UKTC Archive

RE: Another big Beech to care for.

Subject: RE: Another big Beech to care for.
From: Ben Maxted
Date: Nov 13 2017 15:48:24
Scatter earthworms liberally?
Ben


On 13 Nov 2017 3:01 pm, "Jim Quaife" <jq@xxxxxxxxxxxxxxxxx.co.uk> wrote:

Just add a small point to Alastair's "fill-ups" of mulch, a few months ago
Tony Kirkham was showing the AARCs around Kew and surprised us all by
saying that just simply topping up mulch was something he no longer
indulged in. The reason is that the existing mulch by weathering and
footfall actually formed a barrier and new mulch on top was of
significantly reduced effectiveness.
This may be a symptom which affects Kew given the number of visitors, but
actually the proportion of people who do actually trample on mulch is
comparatively low.  For what it is worth, on the one hand I'm in no
position to contest Tony's knowledge and experience, but on the other it
seems to me that if existing mulch has "hardened off" then it should be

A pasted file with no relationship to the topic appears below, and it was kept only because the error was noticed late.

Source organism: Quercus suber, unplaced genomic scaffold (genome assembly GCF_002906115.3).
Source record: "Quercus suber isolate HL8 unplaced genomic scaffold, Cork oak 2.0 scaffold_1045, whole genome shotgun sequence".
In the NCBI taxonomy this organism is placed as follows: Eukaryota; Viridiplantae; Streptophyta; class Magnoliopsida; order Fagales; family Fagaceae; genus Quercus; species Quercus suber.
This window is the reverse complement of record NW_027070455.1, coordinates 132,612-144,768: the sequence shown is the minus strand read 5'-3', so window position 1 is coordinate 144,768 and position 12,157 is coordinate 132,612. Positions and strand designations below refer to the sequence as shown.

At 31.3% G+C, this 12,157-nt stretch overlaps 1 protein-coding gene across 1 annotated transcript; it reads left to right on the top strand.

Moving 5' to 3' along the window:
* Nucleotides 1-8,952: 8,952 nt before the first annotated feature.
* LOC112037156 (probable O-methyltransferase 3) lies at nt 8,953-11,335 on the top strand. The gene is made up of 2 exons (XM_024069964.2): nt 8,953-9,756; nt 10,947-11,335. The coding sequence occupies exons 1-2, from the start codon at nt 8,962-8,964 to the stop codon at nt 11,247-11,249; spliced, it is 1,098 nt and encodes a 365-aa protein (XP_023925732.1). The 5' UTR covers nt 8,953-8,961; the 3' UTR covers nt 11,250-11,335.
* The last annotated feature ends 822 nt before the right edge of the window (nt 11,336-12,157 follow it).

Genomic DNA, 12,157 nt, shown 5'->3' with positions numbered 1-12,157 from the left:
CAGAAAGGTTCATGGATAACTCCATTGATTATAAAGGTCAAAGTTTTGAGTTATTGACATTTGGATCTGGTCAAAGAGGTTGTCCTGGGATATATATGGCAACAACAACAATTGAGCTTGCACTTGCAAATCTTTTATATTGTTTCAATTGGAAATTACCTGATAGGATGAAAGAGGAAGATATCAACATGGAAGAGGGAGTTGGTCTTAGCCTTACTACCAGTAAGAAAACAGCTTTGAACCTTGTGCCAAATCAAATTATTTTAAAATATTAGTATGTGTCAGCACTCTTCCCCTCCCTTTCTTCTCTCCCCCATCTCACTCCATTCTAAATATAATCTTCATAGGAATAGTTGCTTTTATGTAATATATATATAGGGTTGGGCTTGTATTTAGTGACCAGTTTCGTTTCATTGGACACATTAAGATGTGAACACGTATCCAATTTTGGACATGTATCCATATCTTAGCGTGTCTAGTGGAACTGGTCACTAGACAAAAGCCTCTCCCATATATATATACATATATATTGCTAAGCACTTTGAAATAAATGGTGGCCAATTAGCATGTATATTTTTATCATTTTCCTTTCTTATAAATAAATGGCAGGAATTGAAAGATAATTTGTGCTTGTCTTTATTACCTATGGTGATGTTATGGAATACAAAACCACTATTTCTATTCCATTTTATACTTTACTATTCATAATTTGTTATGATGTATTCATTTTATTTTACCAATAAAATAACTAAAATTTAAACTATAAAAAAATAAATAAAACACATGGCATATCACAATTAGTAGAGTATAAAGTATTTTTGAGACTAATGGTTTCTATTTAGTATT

raked or otherwise disturbed so that any "layer" can be broken and the new
mulch integrated.
It does depend upon whether mulching is a restorative measure over the
short term, or a longer term measure.  That would depend upon the site, but
if as you say the foliage indicates that the tree is OK, that may be a good
sign in terms of the former, but again you don't mention the period over
which trafficking over the root system occurred or how long ago it was
reduced by the diversion.  As with all things to do with trees, it is all
down to justification in site-specific circumstances, but in general I
reckon that mulching is a "good thing".
Soil type??
Jim

-----Original Message-----
From: uktc-request@xxxxxx.tree-care.info [mailto:uktc-request@lists.
tree-care.info] On Behalf Of Charlie Ashworth
Sent: 13 November 2017 14:07
To: UK Tree Care
Subject: Re: Another big Beech to care for.

Thanks Alistair & Edmund.  I didn’t give enough info!

The compaction is less than a third of the actual rooting area but is
quite severe (construction traffic for rebuilding collapsed listed building
etc) and the fungal bodies sit against the buttresses of the roots from the
compacted area.

The traffic will continue to some extent (access for three workers houses)